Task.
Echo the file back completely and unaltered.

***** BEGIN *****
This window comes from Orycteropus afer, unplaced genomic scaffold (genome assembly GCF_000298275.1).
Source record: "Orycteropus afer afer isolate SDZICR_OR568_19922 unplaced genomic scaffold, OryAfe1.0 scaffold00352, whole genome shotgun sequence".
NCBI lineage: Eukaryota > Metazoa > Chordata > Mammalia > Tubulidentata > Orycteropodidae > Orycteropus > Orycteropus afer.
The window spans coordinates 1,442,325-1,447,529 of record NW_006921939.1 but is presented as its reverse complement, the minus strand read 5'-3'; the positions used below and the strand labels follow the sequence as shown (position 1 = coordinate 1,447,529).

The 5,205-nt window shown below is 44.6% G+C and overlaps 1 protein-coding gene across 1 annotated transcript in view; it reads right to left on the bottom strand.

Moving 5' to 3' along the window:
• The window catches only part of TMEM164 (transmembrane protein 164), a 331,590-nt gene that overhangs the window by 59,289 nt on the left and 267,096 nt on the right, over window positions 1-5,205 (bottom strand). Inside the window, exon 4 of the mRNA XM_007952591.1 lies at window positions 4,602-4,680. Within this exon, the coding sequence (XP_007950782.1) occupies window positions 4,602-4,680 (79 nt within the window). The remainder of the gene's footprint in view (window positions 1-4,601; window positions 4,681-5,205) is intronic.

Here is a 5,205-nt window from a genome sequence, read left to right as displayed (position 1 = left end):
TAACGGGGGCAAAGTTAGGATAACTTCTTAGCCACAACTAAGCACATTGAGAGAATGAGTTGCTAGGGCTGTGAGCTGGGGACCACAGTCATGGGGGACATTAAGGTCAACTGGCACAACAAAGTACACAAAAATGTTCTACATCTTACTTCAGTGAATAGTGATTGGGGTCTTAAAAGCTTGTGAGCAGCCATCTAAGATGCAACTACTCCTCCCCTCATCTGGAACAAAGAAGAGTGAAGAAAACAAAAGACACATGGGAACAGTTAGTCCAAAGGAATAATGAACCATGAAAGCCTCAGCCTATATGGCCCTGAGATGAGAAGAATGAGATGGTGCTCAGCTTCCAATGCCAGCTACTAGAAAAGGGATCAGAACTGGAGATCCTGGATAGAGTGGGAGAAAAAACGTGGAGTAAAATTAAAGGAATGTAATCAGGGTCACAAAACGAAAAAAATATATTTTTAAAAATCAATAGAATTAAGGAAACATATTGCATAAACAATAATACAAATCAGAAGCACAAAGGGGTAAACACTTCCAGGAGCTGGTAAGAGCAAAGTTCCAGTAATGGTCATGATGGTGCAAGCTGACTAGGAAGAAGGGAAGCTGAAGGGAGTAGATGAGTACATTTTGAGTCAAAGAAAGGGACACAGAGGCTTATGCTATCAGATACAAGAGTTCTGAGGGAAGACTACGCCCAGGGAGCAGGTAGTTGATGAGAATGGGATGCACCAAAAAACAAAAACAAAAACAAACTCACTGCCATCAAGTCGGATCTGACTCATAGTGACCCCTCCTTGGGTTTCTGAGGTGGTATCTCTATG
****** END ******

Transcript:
This window comes from Orycteropus afer, unplaced genomic scaffold (genome assembly GCF_000298275.1).
Source record: "Orycteropus afer afer isolate SDZICR_OR568_19922 unplaced genomic scaffold, OryAfe1.0 scaffold00352, whole genome shotgun sequence".
NCBI lineage: Eukaryota > Metazoa > Chordata > Mammalia > Tubulidentata > Orycteropodidae > Orycteropus > Orycteropus afer.
The window spans coordinates 1,442,325-1,447,529 of record NW_006921939.1 but is presented as its reverse complement, the minus strand read 5'-3'; the positions used below and the strand labels follow the sequence as shown (position 1 = coordinate 1,447,529).

The 5,205-nt window shown below is 44.6% G+C and overlaps 1 protein-coding gene across 1 annotated transcript in view; it reads right to left on the bottom strand.

Moving 5' to 3' along the window:
• The window catches only part of TMEM164 (transmembrane protein 164), a 331,590-nt gene that overhangs the window by 59,289 nt on the left and 267,096 nt on the right, over window positions 1-5,205 (bottom strand). Inside the window, exon 4 of the mRNA XM_007952591.1 lies at window positions 4,602-4,680. Within this exon, the coding sequence (XP_007950782.1) occupies window positions 4,602-4,680 (79 nt within the window). The remainder of the gene's footprint in view (window positions 1-4,601; window positions 4,681-5,205) is intronic.

Here is a 5,205-nt window from a genome sequence, read left to right as displayed (position 1 = left end):
TAACGGGGGCAAAGTTAGGATAACTTCTTAGCCACAACTAAGCACATTGAGAGAATGAGTTGCTAGGGCTGTGAGCTGGGGACCACAGTCATGGGGGACATTAAGGTCAACTGGCACAACAAAGTACACAAAAATGTTCTACATCTTACTTCAGTGAATAGTGATTGGGGTCTTAAAAGCTTGTGAGCAGCCATCTAAGATGCAACTACTCCTCCCCTCATCTGGAACAAAGAAGAGTGAAGAAAACAAAAGACACATGGGAACAGTTAGTCCAAAGGAATAATGAACCATGAAAGCCTCAGCCTATATGGCCCTGAGATGAGAAGAATGAGATGGTGCTCAGCTTCCAATGCCAGCTACTAGAAAAGGGATCAGAACTGGAGATCCTGGATAGAGTGGGAGAAAAAACGTGGAGTAAAATTAAAGGAATGTAATCAGGGTCACAAAACGAAAAAAATATATTTTTAAAAATCAATAGAATTAAGGAAACATATTGCATAAACAATAATACAAATCAGAAGCACAAAGGGGTAAACACTTCCAGGAGCTGGTAAGAGCAAAGTTCCAGTAATGGTCATGATGGTGCAAGCTGACTAGGAAGAAGGGAAGCTGAAGGGAGTAGATGAGTACATTTTGAGTCAAAGAAAGGGACACAGAGGCTTATGCTATCAGATACAAGAGTTCTGAGGGAAGACTACGCCCAGGGAGCAGGTAGTTGATGAGAATGGGATGCACCAAAAAACAAAAACAAAAACAAACTCACTGCCATCAAGTCGGATCTGACTCATAGTGACCCCTCCTTGGGTTTCTGAGGTGGTATCTCTATG